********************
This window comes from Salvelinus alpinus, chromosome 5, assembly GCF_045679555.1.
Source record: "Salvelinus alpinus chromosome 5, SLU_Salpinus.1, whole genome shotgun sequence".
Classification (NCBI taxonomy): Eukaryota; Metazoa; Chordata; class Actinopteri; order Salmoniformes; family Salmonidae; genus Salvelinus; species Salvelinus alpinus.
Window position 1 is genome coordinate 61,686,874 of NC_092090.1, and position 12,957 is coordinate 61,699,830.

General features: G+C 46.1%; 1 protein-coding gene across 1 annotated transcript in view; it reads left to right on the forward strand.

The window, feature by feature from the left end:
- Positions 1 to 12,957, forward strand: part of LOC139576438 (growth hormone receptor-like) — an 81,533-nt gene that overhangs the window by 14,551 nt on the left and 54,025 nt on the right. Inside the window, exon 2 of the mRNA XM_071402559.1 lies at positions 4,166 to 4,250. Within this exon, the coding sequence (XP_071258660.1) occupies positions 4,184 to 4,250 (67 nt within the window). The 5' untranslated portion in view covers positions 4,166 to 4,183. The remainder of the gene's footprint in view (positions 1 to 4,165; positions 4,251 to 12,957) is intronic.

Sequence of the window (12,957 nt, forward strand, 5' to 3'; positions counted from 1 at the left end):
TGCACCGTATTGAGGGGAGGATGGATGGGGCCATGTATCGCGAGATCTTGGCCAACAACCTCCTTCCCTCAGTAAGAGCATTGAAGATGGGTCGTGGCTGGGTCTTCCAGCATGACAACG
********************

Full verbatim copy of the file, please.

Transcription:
This window comes from Salvelinus alpinus, chromosome 5, assembly GCF_045679555.1.
Source record: "Salvelinus alpinus chromosome 5, SLU_Salpinus.1, whole genome shotgun sequence".
Classification (NCBI taxonomy): Eukaryota; Metazoa; Chordata; class Actinopteri; order Salmoniformes; family Salmonidae; genus Salvelinus; species Salvelinus alpinus.
Window position 1 is genome coordinate 61,686,874 of NC_092090.1, and position 12,957 is coordinate 61,699,830.

General features: G+C 46.1%; 1 protein-coding gene across 1 annotated transcript in view; it reads left to right on the forward strand.

The window, feature by feature from the left end:
- Positions 1 to 12,957, forward strand: part of LOC139576438 (growth hormone receptor-like) — an 81,533-nt gene that overhangs the window by 14,551 nt on the left and 54,025 nt on the right. Inside the window, exon 2 of the mRNA XM_071402559.1 lies at positions 4,166 to 4,250. Within this exon, the coding sequence (XP_071258660.1) occupies positions 4,184 to 4,250 (67 nt within the window). The 5' untranslated portion in view covers positions 4,166 to 4,183. The remainder of the gene's footprint in view (positions 1 to 4,165; positions 4,251 to 12,957) is intronic.

Sequence of the window (12,957 nt, forward strand, 5' to 3'; positions counted from 1 at the left end):
TGCACCGTATTGAGGGGAGGATGGATGGGGCCATGTATCGCGAGATCTTGGCCAACAACCTCCTTCCCTCAGTAAGAGCATTGAAGATGGGTCGTGGCTGGGTCTTCCAGCATGACAACG